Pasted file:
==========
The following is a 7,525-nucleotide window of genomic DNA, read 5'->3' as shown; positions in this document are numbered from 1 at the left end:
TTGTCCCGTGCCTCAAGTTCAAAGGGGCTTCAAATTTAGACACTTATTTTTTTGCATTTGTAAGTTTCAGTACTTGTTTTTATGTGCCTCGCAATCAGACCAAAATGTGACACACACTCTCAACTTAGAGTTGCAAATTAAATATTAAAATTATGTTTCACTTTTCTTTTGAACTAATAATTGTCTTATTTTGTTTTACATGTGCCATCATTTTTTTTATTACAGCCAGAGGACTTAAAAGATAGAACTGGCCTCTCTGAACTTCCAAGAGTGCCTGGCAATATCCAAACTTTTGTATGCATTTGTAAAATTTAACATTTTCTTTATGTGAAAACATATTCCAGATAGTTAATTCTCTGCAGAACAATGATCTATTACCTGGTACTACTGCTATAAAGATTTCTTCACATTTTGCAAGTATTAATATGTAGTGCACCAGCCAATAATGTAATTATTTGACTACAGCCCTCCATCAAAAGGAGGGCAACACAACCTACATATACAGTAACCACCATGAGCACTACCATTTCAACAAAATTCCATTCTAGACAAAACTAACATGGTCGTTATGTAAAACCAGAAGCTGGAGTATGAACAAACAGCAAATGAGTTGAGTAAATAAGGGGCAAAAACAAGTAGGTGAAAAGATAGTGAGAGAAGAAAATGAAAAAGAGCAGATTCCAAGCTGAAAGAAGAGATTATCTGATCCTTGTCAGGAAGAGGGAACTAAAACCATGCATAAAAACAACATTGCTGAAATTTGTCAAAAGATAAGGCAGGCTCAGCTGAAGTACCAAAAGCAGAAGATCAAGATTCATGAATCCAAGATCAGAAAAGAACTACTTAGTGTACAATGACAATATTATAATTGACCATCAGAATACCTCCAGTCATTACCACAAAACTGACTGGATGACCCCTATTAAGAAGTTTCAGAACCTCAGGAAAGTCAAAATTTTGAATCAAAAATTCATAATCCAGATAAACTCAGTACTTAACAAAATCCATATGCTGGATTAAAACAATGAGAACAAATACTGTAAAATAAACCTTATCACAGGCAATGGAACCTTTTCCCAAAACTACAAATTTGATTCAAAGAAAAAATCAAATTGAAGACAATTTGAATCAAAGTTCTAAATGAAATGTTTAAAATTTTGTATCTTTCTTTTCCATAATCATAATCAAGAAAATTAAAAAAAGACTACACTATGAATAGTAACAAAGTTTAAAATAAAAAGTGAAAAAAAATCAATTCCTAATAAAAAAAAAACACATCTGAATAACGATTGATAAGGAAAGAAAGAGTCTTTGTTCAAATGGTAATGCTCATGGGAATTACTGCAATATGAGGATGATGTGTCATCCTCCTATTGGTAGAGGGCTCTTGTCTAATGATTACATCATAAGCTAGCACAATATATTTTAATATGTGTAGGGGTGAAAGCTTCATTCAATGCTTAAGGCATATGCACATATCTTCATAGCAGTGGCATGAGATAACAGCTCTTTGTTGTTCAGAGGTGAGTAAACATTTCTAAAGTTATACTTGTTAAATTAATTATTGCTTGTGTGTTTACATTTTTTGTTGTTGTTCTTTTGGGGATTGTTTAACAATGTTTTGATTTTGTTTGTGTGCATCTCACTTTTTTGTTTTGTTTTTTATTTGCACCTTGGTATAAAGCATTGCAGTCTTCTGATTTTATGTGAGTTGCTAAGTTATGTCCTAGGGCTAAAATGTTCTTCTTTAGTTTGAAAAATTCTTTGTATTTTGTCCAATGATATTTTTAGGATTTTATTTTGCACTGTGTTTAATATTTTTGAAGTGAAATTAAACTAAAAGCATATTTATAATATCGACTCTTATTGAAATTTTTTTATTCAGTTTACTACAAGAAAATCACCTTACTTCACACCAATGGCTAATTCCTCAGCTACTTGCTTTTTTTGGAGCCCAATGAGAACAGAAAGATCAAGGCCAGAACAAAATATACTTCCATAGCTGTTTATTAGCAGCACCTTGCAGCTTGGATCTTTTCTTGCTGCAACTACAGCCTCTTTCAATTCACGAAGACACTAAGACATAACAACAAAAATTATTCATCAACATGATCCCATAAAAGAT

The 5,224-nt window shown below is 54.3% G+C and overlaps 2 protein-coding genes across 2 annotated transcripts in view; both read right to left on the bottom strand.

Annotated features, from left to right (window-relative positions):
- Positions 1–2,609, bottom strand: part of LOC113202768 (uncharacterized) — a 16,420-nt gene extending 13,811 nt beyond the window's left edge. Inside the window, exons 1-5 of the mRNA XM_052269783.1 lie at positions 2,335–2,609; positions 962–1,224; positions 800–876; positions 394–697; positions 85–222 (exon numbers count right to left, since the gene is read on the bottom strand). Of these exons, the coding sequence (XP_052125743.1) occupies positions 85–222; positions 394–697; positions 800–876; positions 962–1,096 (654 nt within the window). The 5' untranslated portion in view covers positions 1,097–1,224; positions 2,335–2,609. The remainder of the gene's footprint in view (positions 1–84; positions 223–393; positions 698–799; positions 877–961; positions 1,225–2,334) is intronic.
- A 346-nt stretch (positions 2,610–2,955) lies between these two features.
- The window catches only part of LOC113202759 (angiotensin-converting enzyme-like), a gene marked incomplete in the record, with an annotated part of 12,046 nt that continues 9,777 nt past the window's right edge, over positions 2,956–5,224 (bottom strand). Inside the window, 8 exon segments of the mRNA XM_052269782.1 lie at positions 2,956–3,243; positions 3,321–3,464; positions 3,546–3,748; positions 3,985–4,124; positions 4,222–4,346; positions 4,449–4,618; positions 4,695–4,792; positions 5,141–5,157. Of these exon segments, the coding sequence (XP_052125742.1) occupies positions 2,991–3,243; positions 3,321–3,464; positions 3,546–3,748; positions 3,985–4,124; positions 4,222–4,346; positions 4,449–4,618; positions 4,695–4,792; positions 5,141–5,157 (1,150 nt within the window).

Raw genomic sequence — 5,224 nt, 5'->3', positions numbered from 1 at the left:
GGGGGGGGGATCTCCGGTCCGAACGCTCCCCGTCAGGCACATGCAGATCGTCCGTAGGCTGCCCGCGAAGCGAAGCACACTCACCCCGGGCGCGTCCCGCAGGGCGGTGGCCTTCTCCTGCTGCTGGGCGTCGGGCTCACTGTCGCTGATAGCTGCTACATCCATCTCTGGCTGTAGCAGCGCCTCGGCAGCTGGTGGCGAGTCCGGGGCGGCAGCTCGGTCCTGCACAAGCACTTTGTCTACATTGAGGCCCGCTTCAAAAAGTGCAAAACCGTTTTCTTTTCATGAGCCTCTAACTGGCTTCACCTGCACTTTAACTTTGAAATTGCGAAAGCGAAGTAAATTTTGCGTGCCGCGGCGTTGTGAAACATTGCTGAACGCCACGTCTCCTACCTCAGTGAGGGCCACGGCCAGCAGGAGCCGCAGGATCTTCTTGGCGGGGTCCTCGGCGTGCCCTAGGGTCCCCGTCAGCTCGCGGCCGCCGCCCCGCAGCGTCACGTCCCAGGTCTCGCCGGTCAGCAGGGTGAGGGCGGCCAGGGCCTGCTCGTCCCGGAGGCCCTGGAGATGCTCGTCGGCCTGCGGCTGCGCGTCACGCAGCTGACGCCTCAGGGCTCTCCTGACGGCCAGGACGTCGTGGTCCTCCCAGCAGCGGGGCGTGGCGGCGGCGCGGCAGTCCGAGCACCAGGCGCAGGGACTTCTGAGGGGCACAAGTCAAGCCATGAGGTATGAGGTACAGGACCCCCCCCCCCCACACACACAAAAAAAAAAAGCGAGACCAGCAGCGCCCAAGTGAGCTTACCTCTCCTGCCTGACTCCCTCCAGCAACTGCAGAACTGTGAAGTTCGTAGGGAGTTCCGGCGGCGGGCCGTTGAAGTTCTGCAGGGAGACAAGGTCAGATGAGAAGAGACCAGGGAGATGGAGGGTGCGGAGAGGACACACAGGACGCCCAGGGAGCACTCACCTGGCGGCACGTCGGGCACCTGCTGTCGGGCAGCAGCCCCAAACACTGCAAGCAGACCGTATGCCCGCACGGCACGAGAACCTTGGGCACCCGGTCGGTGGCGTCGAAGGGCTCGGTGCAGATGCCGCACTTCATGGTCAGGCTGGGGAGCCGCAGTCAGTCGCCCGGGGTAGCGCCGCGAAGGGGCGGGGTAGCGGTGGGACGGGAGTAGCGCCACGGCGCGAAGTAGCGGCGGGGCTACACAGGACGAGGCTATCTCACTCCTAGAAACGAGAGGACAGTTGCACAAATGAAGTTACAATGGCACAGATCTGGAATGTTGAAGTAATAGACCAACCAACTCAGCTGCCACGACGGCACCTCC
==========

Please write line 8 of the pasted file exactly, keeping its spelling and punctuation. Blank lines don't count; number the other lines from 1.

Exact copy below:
Raw genomic sequence — 5,224 nt, 5'->3', positions numbered from 1 at the left: